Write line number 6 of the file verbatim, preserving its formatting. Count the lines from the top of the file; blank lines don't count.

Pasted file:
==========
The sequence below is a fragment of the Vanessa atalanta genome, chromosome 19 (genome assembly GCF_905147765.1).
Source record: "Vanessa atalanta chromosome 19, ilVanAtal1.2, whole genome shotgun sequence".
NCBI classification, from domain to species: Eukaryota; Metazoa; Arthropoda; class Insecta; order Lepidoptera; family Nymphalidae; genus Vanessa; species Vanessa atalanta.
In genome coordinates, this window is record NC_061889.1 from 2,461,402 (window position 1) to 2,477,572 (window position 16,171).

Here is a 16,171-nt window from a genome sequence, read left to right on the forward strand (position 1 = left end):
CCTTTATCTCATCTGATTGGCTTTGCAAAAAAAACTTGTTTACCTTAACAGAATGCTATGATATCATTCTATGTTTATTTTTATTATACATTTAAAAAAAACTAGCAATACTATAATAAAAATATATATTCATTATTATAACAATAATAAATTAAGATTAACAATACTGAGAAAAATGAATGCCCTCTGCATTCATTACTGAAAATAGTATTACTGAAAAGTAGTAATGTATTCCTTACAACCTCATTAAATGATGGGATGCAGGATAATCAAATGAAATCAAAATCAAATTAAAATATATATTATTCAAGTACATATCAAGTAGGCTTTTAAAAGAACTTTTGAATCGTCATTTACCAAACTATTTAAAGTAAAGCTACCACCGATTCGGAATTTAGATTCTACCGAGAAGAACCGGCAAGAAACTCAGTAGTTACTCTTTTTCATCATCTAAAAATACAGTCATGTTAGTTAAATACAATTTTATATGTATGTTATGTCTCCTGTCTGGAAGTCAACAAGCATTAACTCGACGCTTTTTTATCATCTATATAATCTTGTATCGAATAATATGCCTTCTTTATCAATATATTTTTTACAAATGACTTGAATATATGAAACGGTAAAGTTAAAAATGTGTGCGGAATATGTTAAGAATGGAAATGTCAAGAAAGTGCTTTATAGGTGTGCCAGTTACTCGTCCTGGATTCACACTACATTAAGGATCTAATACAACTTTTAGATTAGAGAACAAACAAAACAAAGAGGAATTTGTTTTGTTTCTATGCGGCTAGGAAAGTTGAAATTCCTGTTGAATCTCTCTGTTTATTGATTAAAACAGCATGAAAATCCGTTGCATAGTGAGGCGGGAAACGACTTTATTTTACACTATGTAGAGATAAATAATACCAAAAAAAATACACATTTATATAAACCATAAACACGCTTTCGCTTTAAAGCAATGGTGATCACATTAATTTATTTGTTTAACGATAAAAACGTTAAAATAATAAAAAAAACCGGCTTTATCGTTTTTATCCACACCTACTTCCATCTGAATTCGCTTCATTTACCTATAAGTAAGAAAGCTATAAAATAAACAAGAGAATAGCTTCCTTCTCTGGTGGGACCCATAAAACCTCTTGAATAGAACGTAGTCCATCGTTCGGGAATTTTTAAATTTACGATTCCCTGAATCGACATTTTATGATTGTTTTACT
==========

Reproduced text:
CCTTTATCTCATCTGATTGGCTTTGCAAAAAAAACTTGTTTACCTTAACAGAATGCTATGATATCATTCTATGTTTATTTTTATTATACATTTAAAAAAAACTAGCAATACTATAATAAAAATATATATTCATTATTATAACAATAATAAATTAAGATTAACAATACTGAGAAAAATGAATGCCCTCTGCATTCATTACTGAAAATAGTATTACTGAAAAGTAGTAATGTATTCCTTACAACCTCATTAAATGATGGGATGCAGGATAATCAAATGAAATCAAAATCAAATTAAAATATATATTATTCAAGTACATATCAAGTAGGCTTTTAAAAGAACTTTTGAATCGTCATTTACCAAACTATTTAAAGTAAAGCTACCACCGATTCGGAATTTAGATTCTACCGAGAAGAACCGGCAAGAAACTCAGTAGTTACTCTTTTTCATCATCTAAAAATACAGTCATGTTAGTTAAATACAATTTTATATGTATGTTATGTCTCCTGTCTGGAAGTCAACAAGCATTAACTCGACGCTTTTTTATCATCTATATAATCTTGTATCGAATAATATGCCTTCTTTATCAATATATTTTTTACAAATGACTTGAATATATGAAACGGTAAAGTTAAAAATGTGTGCGGAATATGTTAAGAATGGAAATGTCAAGAAAGTGCTTTATAGGTGTGCCAGTTACTCGTCCTGGATTCACACTACATTAAGGATCTAATACAACTTTTAGATTAGAGAACAAACAAAACAAAGAGGAATTTGTTTTGTTTCTATGCGGCTAGGAAAGTTGAAATTCCTGTTGAATCTCTCTGTTTATTGATTAAAACAGCATGAAAATCCGTTGCATAGTGAGGCGGGAAACGACTTTATTTTACACTATGTAGAGATAAATAATACCAAAAAAAATACACATTTATATAAACCATAAACACGCTTTCGCTTTAAAGCAATGGTGATCACATTAATTTATTTGTTTAACGATAAAAACGTTAAAATAATAAAAAAAACCGGCTTTATCGTTTTTATCCACACCTACTTCCATCTGAATTCGCTTCATTTACCTATAAGTAAGAAAGCTATAAAATAAACAAGAGAATAGCTTCCTTCTCTGGTGGGACCCATAAAACCTCTTGAATAGAACGTAGTCCATCGTTCGGGAATTTTTAAATTTACGATTCCCTGAATCGACATTTTATGATTGTTTTACT